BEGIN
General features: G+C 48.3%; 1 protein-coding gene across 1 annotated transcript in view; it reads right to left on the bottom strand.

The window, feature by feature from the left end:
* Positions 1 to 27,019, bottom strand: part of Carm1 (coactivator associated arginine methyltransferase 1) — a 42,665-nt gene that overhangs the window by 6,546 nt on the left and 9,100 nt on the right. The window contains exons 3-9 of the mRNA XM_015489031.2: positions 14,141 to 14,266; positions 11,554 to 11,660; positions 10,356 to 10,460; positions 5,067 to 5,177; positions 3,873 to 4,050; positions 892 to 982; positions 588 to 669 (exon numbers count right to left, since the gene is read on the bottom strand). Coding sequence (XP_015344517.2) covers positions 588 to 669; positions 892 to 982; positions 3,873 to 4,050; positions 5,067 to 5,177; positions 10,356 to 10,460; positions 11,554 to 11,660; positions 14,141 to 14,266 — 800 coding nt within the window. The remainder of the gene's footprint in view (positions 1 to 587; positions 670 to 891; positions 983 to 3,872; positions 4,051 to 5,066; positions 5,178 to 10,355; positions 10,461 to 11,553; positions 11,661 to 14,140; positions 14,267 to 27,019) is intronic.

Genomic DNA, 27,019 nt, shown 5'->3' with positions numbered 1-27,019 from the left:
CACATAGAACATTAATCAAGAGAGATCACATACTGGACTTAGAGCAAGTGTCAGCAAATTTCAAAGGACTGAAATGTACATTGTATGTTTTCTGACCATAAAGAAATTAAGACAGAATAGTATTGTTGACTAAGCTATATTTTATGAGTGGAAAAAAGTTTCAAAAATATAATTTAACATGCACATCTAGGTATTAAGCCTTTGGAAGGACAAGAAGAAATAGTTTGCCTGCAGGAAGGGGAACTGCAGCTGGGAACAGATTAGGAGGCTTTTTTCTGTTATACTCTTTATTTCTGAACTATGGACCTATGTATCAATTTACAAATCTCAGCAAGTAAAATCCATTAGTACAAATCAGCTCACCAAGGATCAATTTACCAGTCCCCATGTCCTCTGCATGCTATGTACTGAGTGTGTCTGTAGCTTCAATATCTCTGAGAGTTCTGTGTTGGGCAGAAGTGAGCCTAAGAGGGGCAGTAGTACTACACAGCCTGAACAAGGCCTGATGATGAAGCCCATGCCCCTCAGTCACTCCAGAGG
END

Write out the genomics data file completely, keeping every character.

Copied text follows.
General features: G+C 48.3%; 1 protein-coding gene across 1 annotated transcript in view; it reads right to left on the bottom strand.

The window, feature by feature from the left end:
* Positions 1 to 27,019, bottom strand: part of Carm1 (coactivator associated arginine methyltransferase 1) — a 42,665-nt gene that overhangs the window by 6,546 nt on the left and 9,100 nt on the right. The window contains exons 3-9 of the mRNA XM_015489031.2: positions 14,141 to 14,266; positions 11,554 to 11,660; positions 10,356 to 10,460; positions 5,067 to 5,177; positions 3,873 to 4,050; positions 892 to 982; positions 588 to 669 (exon numbers count right to left, since the gene is read on the bottom strand). Coding sequence (XP_015344517.2) covers positions 588 to 669; positions 892 to 982; positions 3,873 to 4,050; positions 5,067 to 5,177; positions 10,356 to 10,460; positions 11,554 to 11,660; positions 14,141 to 14,266 — 800 coding nt within the window. The remainder of the gene's footprint in view (positions 1 to 587; positions 670 to 891; positions 983 to 3,872; positions 4,051 to 5,066; positions 5,178 to 10,355; positions 10,461 to 11,553; positions 11,661 to 14,140; positions 14,267 to 27,019) is intronic.

Genomic DNA, 27,019 nt, shown 5'->3' with positions numbered 1-27,019 from the left:
CACATAGAACATTAATCAAGAGAGATCACATACTGGACTTAGAGCAAGTGTCAGCAAATTTCAAAGGACTGAAATGTACATTGTATGTTTTCTGACCATAAAGAAATTAAGACAGAATAGTATTGTTGACTAAGCTATATTTTATGAGTGGAAAAAAGTTTCAAAAATATAATTTAACATGCACATCTAGGTATTAAGCCTTTGGAAGGACAAGAAGAAATAGTTTGCCTGCAGGAAGGGGAACTGCAGCTGGGAACAGATTAGGAGGCTTTTTTCTGTTATACTCTTTATTTCTGAACTATGGACCTATGTATCAATTTACAAATCTCAGCAAGTAAAATCCATTAGTACAAATCAGCTCACCAAGGATCAATTTACCAGTCCCCATGTCCTCTGCATGCTATGTACTGAGTGTGTCTGTAGCTTCAATATCTCTGAGAGTTCTGTGTTGGGCAGAAGTGAGCCTAAGAGGGGCAGTAGTACTACACAGCCTGAACAAGGCCTGATGATGAAGCCCATGCCCCTCAGTCACTCCAGAGG